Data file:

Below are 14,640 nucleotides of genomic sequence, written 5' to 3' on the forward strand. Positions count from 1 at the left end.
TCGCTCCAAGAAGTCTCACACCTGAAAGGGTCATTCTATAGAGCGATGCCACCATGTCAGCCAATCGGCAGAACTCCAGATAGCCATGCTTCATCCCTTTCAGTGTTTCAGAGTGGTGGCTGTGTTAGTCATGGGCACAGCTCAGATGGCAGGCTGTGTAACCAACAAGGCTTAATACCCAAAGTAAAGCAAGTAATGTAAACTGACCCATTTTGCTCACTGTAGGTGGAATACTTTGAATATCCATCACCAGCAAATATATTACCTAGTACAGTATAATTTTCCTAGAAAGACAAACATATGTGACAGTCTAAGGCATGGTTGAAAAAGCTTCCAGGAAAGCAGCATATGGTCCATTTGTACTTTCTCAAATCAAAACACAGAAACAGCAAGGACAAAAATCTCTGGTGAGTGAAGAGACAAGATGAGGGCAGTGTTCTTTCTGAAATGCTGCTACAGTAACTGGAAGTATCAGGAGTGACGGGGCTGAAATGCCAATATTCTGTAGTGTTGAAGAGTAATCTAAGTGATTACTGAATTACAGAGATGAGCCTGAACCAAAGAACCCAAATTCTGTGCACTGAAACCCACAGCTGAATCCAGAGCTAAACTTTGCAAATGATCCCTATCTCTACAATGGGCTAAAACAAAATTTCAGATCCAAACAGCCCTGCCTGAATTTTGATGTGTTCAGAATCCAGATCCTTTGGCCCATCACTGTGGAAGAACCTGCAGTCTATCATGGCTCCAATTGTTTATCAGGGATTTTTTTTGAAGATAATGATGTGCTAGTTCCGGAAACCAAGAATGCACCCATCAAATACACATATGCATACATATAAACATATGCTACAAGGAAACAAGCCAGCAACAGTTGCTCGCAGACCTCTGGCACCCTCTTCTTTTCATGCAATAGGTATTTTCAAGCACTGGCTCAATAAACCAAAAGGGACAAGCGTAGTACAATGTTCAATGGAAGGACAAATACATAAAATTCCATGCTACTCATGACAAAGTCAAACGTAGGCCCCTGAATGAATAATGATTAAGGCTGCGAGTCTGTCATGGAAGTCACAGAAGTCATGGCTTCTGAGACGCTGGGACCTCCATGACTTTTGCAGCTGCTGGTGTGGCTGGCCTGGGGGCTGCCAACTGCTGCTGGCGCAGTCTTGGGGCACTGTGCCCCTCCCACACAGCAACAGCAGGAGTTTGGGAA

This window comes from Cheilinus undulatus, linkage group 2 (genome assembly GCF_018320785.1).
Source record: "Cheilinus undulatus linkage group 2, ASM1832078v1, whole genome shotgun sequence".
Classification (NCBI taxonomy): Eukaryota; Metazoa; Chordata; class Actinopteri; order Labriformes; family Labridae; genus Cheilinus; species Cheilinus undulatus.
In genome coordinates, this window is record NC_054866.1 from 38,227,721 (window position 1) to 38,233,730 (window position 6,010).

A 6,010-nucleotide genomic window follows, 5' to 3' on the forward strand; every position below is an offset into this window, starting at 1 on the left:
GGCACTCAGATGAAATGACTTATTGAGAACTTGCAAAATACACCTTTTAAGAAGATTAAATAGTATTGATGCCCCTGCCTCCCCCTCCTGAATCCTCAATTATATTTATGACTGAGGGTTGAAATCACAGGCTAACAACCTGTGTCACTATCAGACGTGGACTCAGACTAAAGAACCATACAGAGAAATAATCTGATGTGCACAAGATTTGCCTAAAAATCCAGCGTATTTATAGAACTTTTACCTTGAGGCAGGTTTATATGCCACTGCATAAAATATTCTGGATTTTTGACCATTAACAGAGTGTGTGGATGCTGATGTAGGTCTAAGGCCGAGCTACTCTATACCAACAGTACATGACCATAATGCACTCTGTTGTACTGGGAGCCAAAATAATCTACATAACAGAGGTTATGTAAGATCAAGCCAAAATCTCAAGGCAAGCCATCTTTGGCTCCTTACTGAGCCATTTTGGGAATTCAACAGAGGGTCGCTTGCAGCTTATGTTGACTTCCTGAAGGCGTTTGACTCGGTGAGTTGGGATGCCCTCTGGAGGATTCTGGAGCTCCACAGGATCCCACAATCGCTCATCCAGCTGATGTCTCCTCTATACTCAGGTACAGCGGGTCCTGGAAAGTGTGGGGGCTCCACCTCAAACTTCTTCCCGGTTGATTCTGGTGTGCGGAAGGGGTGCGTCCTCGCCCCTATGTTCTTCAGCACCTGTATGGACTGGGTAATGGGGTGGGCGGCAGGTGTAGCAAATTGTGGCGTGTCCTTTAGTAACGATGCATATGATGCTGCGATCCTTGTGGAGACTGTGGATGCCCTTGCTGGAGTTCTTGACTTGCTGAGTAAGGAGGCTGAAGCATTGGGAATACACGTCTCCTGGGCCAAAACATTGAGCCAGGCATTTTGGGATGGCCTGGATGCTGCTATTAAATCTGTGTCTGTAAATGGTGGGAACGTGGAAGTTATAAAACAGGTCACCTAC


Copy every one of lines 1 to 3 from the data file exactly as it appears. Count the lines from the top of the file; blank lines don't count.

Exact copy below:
Below are 14,640 nucleotides of genomic sequence, written 5' to 3' on the forward strand. Positions count from 1 at the left end.
TCGCTCCAAGAAGTCTCACACCTGAAAGGGTCATTCTATAGAGCGATGCCACCATGTCAGCCAATCGGCAGAACTCCAGATAGCCATGCTTCATCCCTTTCAGTGTTTCAGAGTGGTGGCTGTGTTAGTCATGGGCACAGCTCAGATGGCAGGCTGTGTAACCAACAAGGCTTAATACCCAAAGTAAAGCAAGTAATGTAAACTGACCCATTTTGCTCACTGTAGGTGGAATACTTTGAATATCCATCACCAGCAAATATATTACCTAGTACAGTATAATTTTCCTAGAAAGACAAACATATGTGACAGTCTAAGGCATGGTTGAAAAAGCTTCCAGGAAAGCAGCATATGGTCCATTTGTACTTTCTCAAATCAAAACACAGAAACAGCAAGGACAAAAATCTCTGGTGAGTGAAGAGACAAGATGAGGGCAGTGTTCTTTCTGAAATGCTGCTACAGTAACTGGAAGTATCAGGAGTGACGGGGCTGAAATGCCAATATTCTGTAGTGTTGAAGAGTAATCTAAGTGATTACTGAATTACAGAGATGAGCCTGAACCAAAGAACCCAAATTCTGTGCACTGAAACCCACAGCTGAATCCAGAGCTAAACTTTGCAAATGATCCCTATCTCTACAATGGGCTAAAACAAAATTTCAGATCCAAACAGCCCTGCCTGAATTTTGATGTGTTCAGAATCCAGATCCTTTGGCCCATCACTGTGGAAGAACCTGCAGTCTATCATGGCTCCAATTGTTTATCAGGGATTTTTTTTGAAGATAATGATGTGCTAGTTCCGGAAACCAAGAATGCACCCATCAAATACACATATGCATACATATAAACATATGCTACAAGGAAACAAGCCAGCAACAGTTGCTCGCAGACCTCTGGCACCCTCTTCTTTTCATGCAATAGGTATTTTCAAGCACTGGCTCAATAAACCAAAAGGGACAAGCGTAGTACAATGTTCAATGGAAGGACAAATACATAAAATTCCATGCTACTCATGACAAAGTCAAACGTAGGCCCCTGAATGAATAATGATTAAGGCTGCGAGTCTGTCATGGAAGTCACAGAAGTCATGGCTTCTGAGACGCTGGGACCTCCATGACTTTTGCAGCTGCTGGTGTGGCTGGCCTGGGGGCTGCCAACTGCTGCTGGCGCAGTCTTGGGGCACTGTGCCCCTCCCACACAGCAACAGCAGGAGTTTGGGAA

This window comes from Cheilinus undulatus, linkage group 2 (genome assembly GCF_018320785.1).